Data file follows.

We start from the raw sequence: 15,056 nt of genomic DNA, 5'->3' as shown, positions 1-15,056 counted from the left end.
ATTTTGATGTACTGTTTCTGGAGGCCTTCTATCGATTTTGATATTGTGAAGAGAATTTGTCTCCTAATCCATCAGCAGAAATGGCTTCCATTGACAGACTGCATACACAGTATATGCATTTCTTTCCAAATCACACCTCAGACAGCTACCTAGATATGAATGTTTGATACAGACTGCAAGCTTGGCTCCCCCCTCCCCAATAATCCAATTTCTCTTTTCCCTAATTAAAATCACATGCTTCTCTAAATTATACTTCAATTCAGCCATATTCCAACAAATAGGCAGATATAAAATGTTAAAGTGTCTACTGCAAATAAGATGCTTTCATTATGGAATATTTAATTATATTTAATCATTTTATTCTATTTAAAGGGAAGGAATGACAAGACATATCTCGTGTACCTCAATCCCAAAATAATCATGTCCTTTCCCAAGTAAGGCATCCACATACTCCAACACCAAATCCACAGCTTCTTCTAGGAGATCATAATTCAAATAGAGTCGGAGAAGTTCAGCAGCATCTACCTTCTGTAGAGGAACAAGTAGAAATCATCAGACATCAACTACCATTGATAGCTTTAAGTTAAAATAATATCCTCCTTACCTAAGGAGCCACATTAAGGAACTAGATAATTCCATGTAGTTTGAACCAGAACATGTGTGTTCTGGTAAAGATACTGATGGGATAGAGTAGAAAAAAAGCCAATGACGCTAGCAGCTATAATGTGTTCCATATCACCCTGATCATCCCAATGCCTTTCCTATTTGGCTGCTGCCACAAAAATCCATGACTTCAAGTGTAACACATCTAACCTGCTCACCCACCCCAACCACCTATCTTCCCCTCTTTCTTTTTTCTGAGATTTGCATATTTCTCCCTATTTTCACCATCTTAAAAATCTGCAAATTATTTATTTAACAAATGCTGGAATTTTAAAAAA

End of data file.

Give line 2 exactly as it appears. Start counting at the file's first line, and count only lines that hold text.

ATTTTGATGTACTGTTTCTGGAGGCCTTCTATCGATTTTGATATTGTGAAGAGAATTTGTCTCCTAATCCATCAGCAGAAATGGCTTCCATTGACAGACTGCATACACAGTATATGCATTTCTTTCCAAATCACACCTCAGACAGCTACCTAGATATGAATGTTTGATACAGACTGCAAGCTTGGCTCCCCCCTCCCCAATAATCCAATTTCTCTTTTCCCTAATTAAAATCACATGCTTCTCTAAATTATACTTCAATTCAGCCATATTCCAACAAATAGGCAGATATAAAATGTTAAAGTGTCTACTGCAAATAAGATGCTTTCATTATGGAATATTTAATTATATTTAATCATTTTATTCTATTTAAAGGGAAGGAATGACAAGACATATCTCGTGTACCTCAATCCCAAAATAATCATGTCCTTTCCCAAGTAAGGCATCCACATACTCCAACACCAAATCCACAGCTTCTTCTAGGAGATCATAATTCAAATAGAGTCGGAGAAGTTCAGCAGCATCTACCTTCTGTAGAGGAACAAGTAGAAATCATCAGACATCAACTACCATTGATAGCTTTAAGTTAAAATAATATCCTCCTTACCTAAGGAGCCACATTAAGGAACTAGATAATTCCATGTAGTTTGAACCAGAACATGTGTGTTCTGGTAAAGATACTGATGGGATAGAGTAGAAAAAAAGCCAATGACGCTAGCAGCTATAATGTGTTCCATATCACCCTGATCATCCCAATGCCTTTCCTATTTGGCTGCTGCCACAAAAATCCATGACTTCAAGTGTAACACATCTAACCTGCTCACCCACCCCAACCACCTATCTTCCCCTCTTTCTTTTTTCTGAGATTTGCATATTTCTCCCTATTTTCACCATCTTAAAAATCTGCAAATTATTTATTTAACAAATGCTGGAATTTTAAAAAA